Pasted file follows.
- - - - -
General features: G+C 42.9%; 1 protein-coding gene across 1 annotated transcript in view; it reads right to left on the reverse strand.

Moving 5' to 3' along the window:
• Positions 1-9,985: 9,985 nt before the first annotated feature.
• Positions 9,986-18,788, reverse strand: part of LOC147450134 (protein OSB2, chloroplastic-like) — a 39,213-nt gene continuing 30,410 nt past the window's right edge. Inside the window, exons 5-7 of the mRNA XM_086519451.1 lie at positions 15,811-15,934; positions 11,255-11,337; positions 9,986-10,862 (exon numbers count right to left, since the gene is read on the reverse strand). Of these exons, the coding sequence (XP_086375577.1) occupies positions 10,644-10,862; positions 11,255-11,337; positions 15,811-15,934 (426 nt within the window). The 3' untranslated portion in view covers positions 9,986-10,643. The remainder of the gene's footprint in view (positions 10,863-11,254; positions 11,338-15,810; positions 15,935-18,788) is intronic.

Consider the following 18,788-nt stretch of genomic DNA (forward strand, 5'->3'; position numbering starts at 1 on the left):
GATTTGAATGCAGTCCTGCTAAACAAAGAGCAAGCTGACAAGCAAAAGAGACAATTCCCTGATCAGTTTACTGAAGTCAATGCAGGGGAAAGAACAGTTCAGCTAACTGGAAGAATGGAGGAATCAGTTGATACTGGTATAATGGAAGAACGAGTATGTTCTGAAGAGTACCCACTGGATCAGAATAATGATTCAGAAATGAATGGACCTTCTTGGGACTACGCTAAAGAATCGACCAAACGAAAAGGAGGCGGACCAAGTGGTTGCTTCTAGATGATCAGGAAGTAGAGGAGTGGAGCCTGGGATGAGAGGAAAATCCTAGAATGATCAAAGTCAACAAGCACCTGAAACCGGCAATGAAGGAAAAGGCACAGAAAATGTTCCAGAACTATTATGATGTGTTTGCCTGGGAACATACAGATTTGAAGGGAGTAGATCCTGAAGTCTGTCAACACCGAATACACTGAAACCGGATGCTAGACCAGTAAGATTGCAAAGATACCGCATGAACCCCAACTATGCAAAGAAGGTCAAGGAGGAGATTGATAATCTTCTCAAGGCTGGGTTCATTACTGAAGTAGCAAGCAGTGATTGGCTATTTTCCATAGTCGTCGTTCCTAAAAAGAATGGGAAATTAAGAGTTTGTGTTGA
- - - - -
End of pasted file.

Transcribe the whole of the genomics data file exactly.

General features: G+C 42.9%; 1 protein-coding gene across 1 annotated transcript in view; it reads right to left on the reverse strand.

Moving 5' to 3' along the window:
• Positions 1-9,985: 9,985 nt before the first annotated feature.
• Positions 9,986-18,788, reverse strand: part of LOC147450134 (protein OSB2, chloroplastic-like) — a 39,213-nt gene continuing 30,410 nt past the window's right edge. Inside the window, exons 5-7 of the mRNA XM_086519451.1 lie at positions 15,811-15,934; positions 11,255-11,337; positions 9,986-10,862 (exon numbers count right to left, since the gene is read on the reverse strand). Of these exons, the coding sequence (XP_086375577.1) occupies positions 10,644-10,862; positions 11,255-11,337; positions 15,811-15,934 (426 nt within the window). The 3' untranslated portion in view covers positions 9,986-10,643. The remainder of the gene's footprint in view (positions 10,863-11,254; positions 11,338-15,810; positions 15,935-18,788) is intronic.

Consider the following 18,788-nt stretch of genomic DNA (forward strand, 5'->3'; position numbering starts at 1 on the left):
GATTTGAATGCAGTCCTGCTAAACAAAGAGCAAGCTGACAAGCAAAAGAGACAATTCCCTGATCAGTTTACTGAAGTCAATGCAGGGGAAAGAACAGTTCAGCTAACTGGAAGAATGGAGGAATCAGTTGATACTGGTATAATGGAAGAACGAGTATGTTCTGAAGAGTACCCACTGGATCAGAATAATGATTCAGAAATGAATGGACCTTCTTGGGACTACGCTAAAGAATCGACCAAACGAAAAGGAGGCGGACCAAGTGGTTGCTTCTAGATGATCAGGAAGTAGAGGAGTGGAGCCTGGGATGAGAGGAAAATCCTAGAATGATCAAAGTCAACAAGCACCTGAAACCGGCAATGAAGGAAAAGGCACAGAAAATGTTCCAGAACTATTATGATGTGTTTGCCTGGGAACATACAGATTTGAAGGGAGTAGATCCTGAAGTCTGTCAACACCGAATACACTGAAACCGGATGCTAGACCAGTAAGATTGCAAAGATACCGCATGAACCCCAACTATGCAAAGAAGGTCAAGGAGGAGATTGATAATCTTCTCAAGGCTGGGTTCATTACTGAAGTAGCAAGCAGTGATTGGCTATTTTCCATAGTCGTCGTTCCTAAAAAGAATGGGAAATTAAGAGTTTGTGTTGA